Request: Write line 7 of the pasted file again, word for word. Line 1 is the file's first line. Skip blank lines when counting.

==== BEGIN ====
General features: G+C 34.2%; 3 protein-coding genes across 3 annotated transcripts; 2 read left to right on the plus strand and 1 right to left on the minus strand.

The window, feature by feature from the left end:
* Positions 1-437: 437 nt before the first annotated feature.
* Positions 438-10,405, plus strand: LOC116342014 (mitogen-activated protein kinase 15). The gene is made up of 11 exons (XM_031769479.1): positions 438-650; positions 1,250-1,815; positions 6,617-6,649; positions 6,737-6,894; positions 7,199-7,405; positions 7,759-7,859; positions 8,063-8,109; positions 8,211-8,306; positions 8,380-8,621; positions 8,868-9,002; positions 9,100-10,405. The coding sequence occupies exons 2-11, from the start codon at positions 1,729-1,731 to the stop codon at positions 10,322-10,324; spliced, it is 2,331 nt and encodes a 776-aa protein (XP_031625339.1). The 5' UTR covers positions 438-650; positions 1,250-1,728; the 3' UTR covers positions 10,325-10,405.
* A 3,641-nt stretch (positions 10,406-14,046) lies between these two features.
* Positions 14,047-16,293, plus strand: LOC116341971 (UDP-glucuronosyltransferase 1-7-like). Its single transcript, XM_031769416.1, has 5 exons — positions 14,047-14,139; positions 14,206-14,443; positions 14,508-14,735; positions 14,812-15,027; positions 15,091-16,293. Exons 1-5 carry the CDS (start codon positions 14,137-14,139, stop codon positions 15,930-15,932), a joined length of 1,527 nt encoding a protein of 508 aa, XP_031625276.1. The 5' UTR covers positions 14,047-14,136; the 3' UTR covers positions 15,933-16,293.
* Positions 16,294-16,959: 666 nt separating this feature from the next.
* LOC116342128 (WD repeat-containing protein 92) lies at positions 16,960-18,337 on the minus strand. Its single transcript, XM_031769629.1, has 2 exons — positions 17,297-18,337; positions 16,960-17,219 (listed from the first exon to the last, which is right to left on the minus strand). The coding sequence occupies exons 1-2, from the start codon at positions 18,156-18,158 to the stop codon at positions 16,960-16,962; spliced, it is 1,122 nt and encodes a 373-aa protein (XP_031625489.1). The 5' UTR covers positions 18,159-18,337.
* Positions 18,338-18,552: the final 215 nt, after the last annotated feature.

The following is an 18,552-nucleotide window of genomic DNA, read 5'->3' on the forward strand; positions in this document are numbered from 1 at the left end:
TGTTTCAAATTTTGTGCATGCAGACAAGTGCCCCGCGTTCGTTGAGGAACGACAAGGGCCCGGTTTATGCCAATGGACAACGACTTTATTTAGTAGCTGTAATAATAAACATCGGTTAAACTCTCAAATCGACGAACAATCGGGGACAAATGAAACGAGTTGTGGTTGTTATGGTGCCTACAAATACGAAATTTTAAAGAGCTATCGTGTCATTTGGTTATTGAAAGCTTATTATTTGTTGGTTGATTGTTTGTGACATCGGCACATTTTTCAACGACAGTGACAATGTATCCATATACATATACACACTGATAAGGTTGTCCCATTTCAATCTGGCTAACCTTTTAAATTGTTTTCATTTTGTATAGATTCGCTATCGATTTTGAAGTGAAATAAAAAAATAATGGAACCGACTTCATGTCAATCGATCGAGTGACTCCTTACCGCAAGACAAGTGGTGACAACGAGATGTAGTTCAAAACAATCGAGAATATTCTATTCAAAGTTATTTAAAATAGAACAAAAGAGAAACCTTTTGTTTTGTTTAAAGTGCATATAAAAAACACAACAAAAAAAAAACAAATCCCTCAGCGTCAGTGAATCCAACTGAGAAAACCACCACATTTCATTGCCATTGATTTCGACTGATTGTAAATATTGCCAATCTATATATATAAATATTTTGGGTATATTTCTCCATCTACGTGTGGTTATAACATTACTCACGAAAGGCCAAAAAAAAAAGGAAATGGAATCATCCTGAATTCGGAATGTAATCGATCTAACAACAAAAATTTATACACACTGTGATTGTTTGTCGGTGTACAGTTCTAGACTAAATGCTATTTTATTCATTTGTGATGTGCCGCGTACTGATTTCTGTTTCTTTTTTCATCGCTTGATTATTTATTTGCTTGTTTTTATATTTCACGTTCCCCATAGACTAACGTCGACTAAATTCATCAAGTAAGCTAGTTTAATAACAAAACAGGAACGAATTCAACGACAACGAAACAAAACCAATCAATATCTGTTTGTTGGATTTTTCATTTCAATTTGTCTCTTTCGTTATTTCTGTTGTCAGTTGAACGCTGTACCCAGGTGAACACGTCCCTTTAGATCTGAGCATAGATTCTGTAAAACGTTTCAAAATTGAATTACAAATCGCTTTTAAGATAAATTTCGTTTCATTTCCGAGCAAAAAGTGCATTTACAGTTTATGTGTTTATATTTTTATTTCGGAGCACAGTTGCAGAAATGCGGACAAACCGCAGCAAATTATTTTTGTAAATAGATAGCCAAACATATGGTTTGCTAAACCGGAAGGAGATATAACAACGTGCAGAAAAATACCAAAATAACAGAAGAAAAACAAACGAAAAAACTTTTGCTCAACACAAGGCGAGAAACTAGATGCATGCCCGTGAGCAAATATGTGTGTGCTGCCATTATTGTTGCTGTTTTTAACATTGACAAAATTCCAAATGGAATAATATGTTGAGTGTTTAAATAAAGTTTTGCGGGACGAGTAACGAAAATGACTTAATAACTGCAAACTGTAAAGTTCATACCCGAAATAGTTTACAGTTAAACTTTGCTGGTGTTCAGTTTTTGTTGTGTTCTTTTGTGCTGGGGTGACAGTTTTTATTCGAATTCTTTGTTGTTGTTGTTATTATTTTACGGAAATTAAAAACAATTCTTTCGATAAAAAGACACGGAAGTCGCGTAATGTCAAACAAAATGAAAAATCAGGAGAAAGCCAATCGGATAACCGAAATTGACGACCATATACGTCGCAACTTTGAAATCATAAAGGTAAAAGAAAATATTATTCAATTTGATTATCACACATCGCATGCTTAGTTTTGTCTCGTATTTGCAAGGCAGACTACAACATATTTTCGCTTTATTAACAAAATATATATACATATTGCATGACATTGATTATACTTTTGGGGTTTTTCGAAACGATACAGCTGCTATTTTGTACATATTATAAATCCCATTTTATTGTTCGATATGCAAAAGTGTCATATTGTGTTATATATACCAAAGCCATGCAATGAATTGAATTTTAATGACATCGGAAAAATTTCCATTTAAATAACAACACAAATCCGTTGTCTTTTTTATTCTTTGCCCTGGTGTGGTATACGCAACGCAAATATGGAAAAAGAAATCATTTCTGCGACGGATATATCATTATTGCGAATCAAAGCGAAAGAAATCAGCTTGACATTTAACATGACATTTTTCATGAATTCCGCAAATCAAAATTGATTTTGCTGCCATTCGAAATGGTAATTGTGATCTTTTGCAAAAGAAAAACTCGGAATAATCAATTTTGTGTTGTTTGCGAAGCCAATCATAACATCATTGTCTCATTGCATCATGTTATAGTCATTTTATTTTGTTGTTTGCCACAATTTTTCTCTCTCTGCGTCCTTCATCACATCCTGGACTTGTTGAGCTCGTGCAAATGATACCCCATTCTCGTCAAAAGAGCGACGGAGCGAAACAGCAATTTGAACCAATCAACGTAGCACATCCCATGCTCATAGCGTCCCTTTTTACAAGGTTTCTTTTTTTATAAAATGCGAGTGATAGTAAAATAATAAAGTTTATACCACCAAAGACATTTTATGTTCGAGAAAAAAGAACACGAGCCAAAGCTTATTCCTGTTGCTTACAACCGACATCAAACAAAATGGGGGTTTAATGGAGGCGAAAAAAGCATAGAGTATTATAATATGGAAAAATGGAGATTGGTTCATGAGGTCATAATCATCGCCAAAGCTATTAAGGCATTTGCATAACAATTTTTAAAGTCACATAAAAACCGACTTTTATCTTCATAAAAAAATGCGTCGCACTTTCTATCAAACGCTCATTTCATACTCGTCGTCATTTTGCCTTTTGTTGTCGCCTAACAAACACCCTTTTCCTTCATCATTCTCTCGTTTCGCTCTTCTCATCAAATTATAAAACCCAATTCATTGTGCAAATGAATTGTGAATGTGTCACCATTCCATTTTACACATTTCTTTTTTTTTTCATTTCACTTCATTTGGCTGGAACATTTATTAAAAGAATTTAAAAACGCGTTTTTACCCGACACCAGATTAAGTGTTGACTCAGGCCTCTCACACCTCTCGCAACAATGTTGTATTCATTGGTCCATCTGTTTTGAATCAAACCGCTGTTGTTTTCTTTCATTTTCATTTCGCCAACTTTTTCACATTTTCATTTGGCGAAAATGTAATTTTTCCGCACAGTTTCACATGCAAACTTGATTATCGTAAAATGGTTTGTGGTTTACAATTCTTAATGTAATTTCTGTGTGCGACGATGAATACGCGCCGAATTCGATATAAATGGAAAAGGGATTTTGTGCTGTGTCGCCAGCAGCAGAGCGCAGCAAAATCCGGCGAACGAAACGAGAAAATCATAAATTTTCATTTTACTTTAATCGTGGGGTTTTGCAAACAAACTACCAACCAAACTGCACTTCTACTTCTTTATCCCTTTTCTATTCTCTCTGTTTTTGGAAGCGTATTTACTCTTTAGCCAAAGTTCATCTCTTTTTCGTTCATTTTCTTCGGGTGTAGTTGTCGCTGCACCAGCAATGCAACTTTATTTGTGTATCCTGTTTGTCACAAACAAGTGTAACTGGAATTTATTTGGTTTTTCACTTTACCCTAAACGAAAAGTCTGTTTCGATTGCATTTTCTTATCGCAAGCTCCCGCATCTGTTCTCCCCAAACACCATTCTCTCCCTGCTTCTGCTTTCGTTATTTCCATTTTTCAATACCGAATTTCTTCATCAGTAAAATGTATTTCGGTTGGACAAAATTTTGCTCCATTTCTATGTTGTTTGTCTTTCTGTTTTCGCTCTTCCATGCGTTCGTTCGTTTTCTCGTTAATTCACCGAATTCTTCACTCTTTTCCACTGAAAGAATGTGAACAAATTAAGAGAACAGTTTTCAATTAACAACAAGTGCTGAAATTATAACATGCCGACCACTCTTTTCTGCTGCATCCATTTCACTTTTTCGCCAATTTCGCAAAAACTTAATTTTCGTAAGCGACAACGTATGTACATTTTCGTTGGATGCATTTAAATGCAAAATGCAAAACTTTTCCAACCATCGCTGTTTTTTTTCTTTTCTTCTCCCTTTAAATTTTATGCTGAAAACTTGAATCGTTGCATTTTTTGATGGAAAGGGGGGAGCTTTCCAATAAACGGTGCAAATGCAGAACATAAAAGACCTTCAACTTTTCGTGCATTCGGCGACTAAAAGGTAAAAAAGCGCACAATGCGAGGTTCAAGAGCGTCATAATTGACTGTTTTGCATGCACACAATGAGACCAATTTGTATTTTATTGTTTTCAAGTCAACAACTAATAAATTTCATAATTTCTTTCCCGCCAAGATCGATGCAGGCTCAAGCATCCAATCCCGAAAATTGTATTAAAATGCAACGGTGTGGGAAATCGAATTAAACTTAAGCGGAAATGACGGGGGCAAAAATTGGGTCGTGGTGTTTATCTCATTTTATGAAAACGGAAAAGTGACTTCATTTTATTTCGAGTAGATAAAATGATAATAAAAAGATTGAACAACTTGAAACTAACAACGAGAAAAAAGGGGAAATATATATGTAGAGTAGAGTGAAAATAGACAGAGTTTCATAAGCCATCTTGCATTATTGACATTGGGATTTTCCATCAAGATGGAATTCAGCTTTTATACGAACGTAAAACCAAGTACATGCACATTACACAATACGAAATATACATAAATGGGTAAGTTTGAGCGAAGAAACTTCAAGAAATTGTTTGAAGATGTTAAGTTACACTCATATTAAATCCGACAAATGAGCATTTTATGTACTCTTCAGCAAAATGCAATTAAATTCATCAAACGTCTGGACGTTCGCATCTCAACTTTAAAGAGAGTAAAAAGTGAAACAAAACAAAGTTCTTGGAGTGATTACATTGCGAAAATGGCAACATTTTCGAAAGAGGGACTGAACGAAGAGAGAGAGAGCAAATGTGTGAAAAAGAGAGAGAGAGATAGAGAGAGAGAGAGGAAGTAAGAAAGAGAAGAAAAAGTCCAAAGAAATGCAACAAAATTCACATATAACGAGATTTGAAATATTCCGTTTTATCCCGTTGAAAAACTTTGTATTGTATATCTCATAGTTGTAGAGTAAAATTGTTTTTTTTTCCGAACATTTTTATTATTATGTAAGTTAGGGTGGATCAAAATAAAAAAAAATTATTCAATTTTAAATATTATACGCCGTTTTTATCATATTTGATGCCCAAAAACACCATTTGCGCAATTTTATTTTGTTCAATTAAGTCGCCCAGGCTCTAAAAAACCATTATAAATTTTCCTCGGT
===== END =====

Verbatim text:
* Positions 16,294-16,959: 666 nt separating this feature from the next.